11. Beg for a playdate. You are much more likely to have friends offer to keep your kids when you are moving out than when you are moving in. Not only should you say yes to any offers of help with your kids, but you should actively ask for help on moving days. People are willing.
12. Packers are more important than movers. Most people focus their efforts on the movers. Movers can be picked up off the street on the day of a move. Packers are the experienced professional. They can make sure your breakable stuff has the best chance of arriving unbroken. Learn their names. Offer to run out and get them a lunch. Praise the nice job that they are doing—and they typically do a nicer job.
13. Remember you can “fire” your movers. If something seems to be going very, very wrong on your move (movers are fighting, things are getting damaged, movers are doing crack in your bathroom) call the transportation office. They will send a representative over to sort things out.
14. Throw out your toilet brush. Some items just aren’t as much a part of the family when you get to the new place as they were at the old place. The toilet brush is one of those. Old mops and brooms that have become, well, less that their former selves need to be used one last time at the old place.
15. Don’t let your “First Day” box go on the truck. Civilians pack a box for the first day of the move. It is supposed to contain all the things they will need immediately at the new house. That’s nice if you control what goes on and off the truck and when. We don’t. So think through that first day and make a list of the things you are going to buy before you arrive at your new house: toilet paper, papertowels, handsoap, cleaners, toilet brush, broom, mop, drinks and snacks. Then pack an extra bag (not a box, boxes are a struggle during the move) with sheets and towels. Forget pots, pans and dishes. This is a time for takeout. Or peanut butter.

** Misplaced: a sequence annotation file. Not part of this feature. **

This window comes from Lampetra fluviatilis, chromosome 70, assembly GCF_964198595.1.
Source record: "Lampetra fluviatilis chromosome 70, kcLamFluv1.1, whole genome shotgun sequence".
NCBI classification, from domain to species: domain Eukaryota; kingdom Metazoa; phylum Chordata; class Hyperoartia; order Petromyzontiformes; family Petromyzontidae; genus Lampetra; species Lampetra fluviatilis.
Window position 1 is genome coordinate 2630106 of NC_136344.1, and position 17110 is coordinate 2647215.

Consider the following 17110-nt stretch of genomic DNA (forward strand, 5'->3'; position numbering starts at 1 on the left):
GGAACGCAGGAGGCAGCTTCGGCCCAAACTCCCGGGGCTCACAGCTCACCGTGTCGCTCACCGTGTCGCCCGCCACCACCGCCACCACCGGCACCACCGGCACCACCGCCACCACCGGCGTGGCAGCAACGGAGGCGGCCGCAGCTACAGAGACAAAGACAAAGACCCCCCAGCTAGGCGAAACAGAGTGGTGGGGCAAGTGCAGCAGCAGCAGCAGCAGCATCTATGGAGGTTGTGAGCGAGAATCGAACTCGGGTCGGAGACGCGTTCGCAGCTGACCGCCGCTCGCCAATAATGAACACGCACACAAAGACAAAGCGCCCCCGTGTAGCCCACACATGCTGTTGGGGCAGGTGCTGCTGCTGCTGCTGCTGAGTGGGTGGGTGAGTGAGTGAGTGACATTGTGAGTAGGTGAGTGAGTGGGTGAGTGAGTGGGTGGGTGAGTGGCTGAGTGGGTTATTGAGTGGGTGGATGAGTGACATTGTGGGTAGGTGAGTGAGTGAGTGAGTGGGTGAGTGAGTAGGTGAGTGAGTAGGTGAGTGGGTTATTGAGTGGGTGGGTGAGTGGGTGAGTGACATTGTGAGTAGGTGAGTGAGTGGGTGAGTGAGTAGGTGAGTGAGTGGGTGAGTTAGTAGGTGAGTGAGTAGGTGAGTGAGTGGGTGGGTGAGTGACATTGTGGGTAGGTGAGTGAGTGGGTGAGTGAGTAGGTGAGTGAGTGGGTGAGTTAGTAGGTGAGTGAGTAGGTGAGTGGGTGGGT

16. Divide the kids and the cleaning. After the move, your house has to be cleaned. This is nearly impossible with kids and pets underfoot. Kids are anxious and needy during a move—just like their parents. So have one partner take the kids and pets to the hotel and put the other partner in charge of the final cleaning. Consider hiring a local cleaner because they often understand the requirements of the housing office better than you do.
17. Play CSI with your new place. Take photos of your new empty house before you move in. It is easier to document the damage to the carpet if you take your pictures now. This can be a good job for a preteen or teen.
18. Take time to preclean the new bathroom and kitchen. Yes, yes, the previous tenants were supposed to remove all physical evidence that they ever lived in your new place. They never do. So allow enough time to clean before the movers arrive with all your stuff. It makes the unpacking go easier.
19. Only open one box at a time. It is easy to open a box, decide you have no idea where all that stuff is gonna go, and then move on to the next box. That’s a good way to end up with half unpacked boxes everywhere and a nervous breakdown like you have never seen before. Resolve that once you open a box, you will empty it completely then break down the box.
20. How many boxes per hour? Boxes can get overwhelming. Race yourself to see how many boxes you can unpack in an hour. Or tell your kids that you are going to work together to unpack these four boxes then go to the new park. Keep moving forward.
21. Find five reasons that this is a positive move. Human beings do not like change, we get that. So you have to make yourself focus on what is good about this move. Is it a promotion for your service member? Are you moving to a better house? Are you glad to be rid of the neighbor who leaves his ratty car parked in front of your house? Find something to love.
We military families move all the time. It is part of our lifestyle that is not going away. Taking a little pride in your moving skills makes things a little easier.